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Wednesday, October 26, 2016

WVDXA Receives Certificate from EP2A DX'pedition

Back in March, Garry, W8OI, collected donations from WVDXA members for the EP2A DX'pedition to Iran which occurred from April 15 - 25, 2016.  In total, 23 club members donated a total of $645 to this DX'pedition.  This is almost EXACTLY our average contribution to any DX'pedition.  However, it happens that out of 19 Club and Association donors to this DX'pedition, we were the SECOND largest donor, just behind the Northern California DX Foundation!

OUTSTANDING, guys!

Below is a scan of the Certificate we received from the DX'pedition this week.  Also, we received two DVD's of their DX'pedition.  Anyone who wants to view that, just contact W8TN.  You can click on the photo below to see a larger image.



As of our most recent contribution to Bouvet, 3YØZ, the WVDXA has donated to 21 DX'pedition's and three times to Clublog for a total of nearly $15,000!  Pretty cool for a tiny bunch of mostly retired hams.  I'm definitely impressed!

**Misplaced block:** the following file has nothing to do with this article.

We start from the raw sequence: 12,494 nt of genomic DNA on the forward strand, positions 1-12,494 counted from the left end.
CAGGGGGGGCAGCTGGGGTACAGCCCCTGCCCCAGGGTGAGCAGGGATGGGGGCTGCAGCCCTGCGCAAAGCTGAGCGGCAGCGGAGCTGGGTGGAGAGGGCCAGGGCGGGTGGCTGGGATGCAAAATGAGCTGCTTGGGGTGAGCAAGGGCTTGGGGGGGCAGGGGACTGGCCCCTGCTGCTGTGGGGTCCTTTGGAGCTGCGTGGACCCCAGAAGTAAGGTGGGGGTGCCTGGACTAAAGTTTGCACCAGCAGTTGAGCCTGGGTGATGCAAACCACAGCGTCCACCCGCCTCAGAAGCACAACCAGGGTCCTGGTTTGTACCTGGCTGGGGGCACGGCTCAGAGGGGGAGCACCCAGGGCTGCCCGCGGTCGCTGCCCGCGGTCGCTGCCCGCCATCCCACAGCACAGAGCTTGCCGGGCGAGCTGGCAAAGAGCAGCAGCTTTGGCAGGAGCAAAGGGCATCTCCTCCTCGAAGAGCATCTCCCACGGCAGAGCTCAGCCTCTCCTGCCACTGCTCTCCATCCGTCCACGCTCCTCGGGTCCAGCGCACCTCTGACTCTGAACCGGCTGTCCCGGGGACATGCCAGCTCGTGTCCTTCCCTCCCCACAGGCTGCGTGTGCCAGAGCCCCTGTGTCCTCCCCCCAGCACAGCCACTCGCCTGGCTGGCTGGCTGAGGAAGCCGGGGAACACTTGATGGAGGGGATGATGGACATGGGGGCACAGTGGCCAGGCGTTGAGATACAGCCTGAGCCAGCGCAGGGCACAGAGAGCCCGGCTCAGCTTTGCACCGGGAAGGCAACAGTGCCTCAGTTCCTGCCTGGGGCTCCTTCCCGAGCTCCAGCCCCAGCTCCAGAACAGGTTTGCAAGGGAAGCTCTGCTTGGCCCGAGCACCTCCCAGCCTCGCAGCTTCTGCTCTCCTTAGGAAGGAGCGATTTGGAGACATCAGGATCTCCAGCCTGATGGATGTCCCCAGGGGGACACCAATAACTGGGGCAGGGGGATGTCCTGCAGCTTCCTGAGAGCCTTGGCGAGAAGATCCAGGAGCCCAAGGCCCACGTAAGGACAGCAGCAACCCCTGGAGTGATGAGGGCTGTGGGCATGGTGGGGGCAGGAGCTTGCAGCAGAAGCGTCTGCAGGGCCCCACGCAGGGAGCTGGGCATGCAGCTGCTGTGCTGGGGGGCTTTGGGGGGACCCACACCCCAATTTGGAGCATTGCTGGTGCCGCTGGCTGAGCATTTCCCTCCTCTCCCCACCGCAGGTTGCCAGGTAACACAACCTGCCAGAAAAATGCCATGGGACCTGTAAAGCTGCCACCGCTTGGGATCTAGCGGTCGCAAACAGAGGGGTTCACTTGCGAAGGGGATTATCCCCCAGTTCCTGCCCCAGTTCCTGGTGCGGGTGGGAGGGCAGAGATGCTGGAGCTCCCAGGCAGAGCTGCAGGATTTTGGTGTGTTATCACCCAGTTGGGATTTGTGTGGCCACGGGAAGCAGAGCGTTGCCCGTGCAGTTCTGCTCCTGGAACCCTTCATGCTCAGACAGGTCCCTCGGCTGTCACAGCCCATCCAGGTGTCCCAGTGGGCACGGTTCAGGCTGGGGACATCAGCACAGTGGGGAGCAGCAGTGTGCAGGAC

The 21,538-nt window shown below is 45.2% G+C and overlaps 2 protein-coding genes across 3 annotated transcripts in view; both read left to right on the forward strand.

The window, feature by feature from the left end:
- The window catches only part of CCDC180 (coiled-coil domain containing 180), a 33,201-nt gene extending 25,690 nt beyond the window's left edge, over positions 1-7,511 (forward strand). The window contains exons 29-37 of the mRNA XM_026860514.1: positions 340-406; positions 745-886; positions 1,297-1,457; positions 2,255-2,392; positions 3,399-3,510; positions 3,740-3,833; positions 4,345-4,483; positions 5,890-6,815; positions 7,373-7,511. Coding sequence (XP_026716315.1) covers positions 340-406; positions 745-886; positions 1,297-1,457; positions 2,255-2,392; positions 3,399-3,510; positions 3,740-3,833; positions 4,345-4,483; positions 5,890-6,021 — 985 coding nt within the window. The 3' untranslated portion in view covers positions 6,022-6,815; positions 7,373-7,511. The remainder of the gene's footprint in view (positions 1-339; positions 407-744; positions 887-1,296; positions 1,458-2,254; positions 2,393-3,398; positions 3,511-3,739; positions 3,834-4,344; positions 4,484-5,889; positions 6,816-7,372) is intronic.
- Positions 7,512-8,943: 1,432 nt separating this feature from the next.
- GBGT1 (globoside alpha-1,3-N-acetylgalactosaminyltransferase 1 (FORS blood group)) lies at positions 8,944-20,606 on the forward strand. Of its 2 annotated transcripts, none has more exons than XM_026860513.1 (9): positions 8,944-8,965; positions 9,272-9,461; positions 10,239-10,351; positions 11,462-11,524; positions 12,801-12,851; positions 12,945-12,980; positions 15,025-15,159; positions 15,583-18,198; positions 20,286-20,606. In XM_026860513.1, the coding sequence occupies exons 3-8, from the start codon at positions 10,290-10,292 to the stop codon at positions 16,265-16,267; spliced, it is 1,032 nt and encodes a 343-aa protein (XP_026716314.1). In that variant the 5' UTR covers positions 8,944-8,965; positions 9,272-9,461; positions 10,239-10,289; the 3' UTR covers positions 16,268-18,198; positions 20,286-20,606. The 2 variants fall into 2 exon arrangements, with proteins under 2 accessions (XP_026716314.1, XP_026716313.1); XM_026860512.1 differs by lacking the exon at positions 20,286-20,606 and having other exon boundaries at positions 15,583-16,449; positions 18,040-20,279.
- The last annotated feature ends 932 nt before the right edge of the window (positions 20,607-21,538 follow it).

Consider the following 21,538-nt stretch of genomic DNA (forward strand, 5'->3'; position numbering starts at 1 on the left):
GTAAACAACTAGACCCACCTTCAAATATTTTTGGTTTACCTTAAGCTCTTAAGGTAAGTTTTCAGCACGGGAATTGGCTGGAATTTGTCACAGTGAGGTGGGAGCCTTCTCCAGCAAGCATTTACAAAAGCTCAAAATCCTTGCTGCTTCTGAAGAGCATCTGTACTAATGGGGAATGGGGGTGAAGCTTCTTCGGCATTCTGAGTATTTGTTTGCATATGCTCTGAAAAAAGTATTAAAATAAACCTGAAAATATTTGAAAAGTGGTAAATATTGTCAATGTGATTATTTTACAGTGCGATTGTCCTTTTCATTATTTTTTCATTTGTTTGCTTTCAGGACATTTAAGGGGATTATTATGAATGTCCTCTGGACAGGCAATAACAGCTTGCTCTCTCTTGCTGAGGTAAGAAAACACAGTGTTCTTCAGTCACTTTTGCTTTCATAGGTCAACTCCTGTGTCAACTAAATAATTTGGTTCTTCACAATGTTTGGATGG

Friday, May 13, 2016

May 2016 WVDXA Meeting at Jane Lew, WV

As I was not able to attend the meeting (DARN!) Hal, W8HC, has authored the following description of the affair and provided the photos.  THANKS, Hal!

==========

Saturday was a wonderful day to be a member of WVDXA especially if you were in attendance at the meeting held at the impressive countryside QTH of Blair, W8KC, and Margaret Wright. 

Some 25 WVDXA members and guests were on hand for delicious gourmet food, DX fellowship and informative presentations.  I daresay our WVDXA meetings would rival any DX Club’s!

Bob Anthony, W8OM, (aka Papa November) took the ride up I-79 with me to Blair’s historic Jane Lew home which had once belonged to Howard Mason Gore (October 12, 1877 – June 20, 1947).  Gore served as 17th Governor of West Virginia from 1925 to 1929 and he previously served as the 8th Secretary of Agriculture from 1924 to 1925, during the administration of President Calvin Coolidge

We were warmly greeted by our gracious host Blair, and as soon as Bob and I entered the house, the mouth-watering aroma of Margaret’s lasagna baking in the oven immediately caught our attention.